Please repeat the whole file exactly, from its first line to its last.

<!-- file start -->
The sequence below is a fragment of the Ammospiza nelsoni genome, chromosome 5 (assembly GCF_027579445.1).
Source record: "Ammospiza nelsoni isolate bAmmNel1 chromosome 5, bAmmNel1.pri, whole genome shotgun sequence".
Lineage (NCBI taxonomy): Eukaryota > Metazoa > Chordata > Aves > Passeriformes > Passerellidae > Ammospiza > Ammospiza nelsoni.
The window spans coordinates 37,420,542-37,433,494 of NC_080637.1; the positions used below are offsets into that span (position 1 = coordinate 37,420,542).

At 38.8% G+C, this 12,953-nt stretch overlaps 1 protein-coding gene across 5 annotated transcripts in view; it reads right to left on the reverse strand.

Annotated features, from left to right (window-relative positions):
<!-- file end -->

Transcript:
The sequence below is a fragment of the Ammospiza nelsoni genome, chromosome 5 (assembly GCF_027579445.1).
Source record: "Ammospiza nelsoni isolate bAmmNel1 chromosome 5, bAmmNel1.pri, whole genome shotgun sequence".
Lineage (NCBI taxonomy): Eukaryota > Metazoa > Chordata > Aves > Passeriformes > Passerellidae > Ammospiza > Ammospiza nelsoni.
The window spans coordinates 37,420,542-37,433,494 of NC_080637.1; the positions used below are offsets into that span (position 1 = coordinate 37,420,542).

At 38.8% G+C, this 12,953-nt stretch overlaps 1 protein-coding gene across 5 annotated transcripts in view; it reads right to left on the reverse strand.

Annotated features, from left to right (window-relative positions):